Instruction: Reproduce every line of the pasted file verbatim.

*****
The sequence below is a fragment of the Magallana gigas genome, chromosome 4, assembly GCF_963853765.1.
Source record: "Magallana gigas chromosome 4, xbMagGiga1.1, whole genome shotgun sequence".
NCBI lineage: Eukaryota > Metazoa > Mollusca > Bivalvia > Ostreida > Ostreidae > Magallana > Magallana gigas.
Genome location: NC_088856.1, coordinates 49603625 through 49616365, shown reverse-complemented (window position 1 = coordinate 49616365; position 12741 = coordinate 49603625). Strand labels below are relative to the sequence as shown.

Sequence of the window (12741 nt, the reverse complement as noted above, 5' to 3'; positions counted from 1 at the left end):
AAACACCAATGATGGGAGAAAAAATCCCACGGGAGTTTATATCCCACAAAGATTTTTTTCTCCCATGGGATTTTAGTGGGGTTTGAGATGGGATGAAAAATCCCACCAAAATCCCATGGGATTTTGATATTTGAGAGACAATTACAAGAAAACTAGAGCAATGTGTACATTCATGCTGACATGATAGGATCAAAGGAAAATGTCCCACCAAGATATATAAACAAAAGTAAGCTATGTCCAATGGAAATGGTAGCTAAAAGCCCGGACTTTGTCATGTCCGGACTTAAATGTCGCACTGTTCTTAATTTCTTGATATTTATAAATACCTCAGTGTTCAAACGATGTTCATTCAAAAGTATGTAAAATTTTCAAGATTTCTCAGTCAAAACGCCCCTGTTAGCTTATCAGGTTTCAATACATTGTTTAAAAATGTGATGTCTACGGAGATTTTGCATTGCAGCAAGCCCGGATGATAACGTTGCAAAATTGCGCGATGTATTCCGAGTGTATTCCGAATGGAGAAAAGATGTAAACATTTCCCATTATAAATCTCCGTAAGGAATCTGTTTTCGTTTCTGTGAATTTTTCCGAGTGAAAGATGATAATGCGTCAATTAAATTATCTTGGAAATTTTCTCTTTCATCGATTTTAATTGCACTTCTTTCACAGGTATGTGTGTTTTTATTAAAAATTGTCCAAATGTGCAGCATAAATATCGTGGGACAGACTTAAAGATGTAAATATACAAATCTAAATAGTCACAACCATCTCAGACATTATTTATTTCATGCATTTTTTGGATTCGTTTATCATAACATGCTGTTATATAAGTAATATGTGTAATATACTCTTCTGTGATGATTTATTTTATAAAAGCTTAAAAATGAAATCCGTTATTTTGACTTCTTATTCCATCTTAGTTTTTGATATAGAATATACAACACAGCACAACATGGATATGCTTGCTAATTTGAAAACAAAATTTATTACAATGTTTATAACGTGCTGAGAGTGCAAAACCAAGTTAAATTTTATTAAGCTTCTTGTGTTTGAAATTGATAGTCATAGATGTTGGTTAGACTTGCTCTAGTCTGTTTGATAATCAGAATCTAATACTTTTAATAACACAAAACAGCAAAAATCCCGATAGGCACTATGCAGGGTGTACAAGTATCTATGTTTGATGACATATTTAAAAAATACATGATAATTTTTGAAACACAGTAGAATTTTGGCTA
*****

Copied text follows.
The sequence below is a fragment of the Magallana gigas genome, chromosome 4, assembly GCF_963853765.1.
Source record: "Magallana gigas chromosome 4, xbMagGiga1.1, whole genome shotgun sequence".
NCBI lineage: Eukaryota > Metazoa > Mollusca > Bivalvia > Ostreida > Ostreidae > Magallana > Magallana gigas.
Genome location: NC_088856.1, coordinates 49603625 through 49616365, shown reverse-complemented (window position 1 = coordinate 49616365; position 12741 = coordinate 49603625). Strand labels below are relative to the sequence as shown.

Sequence of the window (12741 nt, the reverse complement as noted above, 5' to 3'; positions counted from 1 at the left end):
AAACACCAATGATGGGAGAAAAAATCCCACGGGAGTTTATATCCCACAAAGATTTTTTTCTCCCATGGGATTTTAGTGGGGTTTGAGATGGGATGAAAAATCCCACCAAAATCCCATGGGATTTTGATATTTGAGAGACAATTACAAGAAAACTAGAGCAATGTGTACATTCATGCTGACATGATAGGATCAAAGGAAAATGTCCCACCAAGATATATAAACAAAAGTAAGCTATGTCCAATGGAAATGGTAGCTAAAAGCCCGGACTTTGTCATGTCCGGACTTAAATGTCGCACTGTTCTTAATTTCTTGATATTTATAAATACCTCAGTGTTCAAACGATGTTCATTCAAAAGTATGTAAAATTTTCAAGATTTCTCAGTCAAAACGCCCCTGTTAGCTTATCAGGTTTCAATACATTGTTTAAAAATGTGATGTCTACGGAGATTTTGCATTGCAGCAAGCCCGGATGATAACGTTGCAAAATTGCGCGATGTATTCCGAGTGTATTCCGAATGGAGAAAAGATGTAAACATTTCCCATTATAAATCTCCGTAAGGAATCTGTTTTCGTTTCTGTGAATTTTTCCGAGTGAAAGATGATAATGCGTCAATTAAATTATCTTGGAAATTTTCTCTTTCATCGATTTTAATTGCACTTCTTTCACAGGTATGTGTGTTTTTATTAAAAATTGTCCAAATGTGCAGCATAAATATCGTGGGACAGACTTAAAGATGTAAATATACAAATCTAAATAGTCACAACCATCTCAGACATTATTTATTTCATGCATTTTTTGGATTCGTTTATCATAACATGCTGTTATATAAGTAATATGTGTAATATACTCTTCTGTGATGATTTATTTTATAAAAGCTTAAAAATGAAATCCGTTATTTTGACTTCTTATTCCATCTTAGTTTTTGATATAGAATATACAACACAGCACAACATGGATATGCTTGCTAATTTGAAAACAAAATTTATTACAATGTTTATAACGTGCTGAGAGTGCAAAACCAAGTTAAATTTTATTAAGCTTCTTGTGTTTGAAATTGATAGTCATAGATGTTGGTTAGACTTGCTCTAGTCTGTTTGATAATCAGAATCTAATACTTTTAATAACACAAAACAGCAAAAATCCCGATAGGCACTATGCAGGGTGTACAAGTATCTATGTTTGATGACATATTTAAAAAATACATGATAATTTTTGAAACACAGTAGAATTTTGGCTA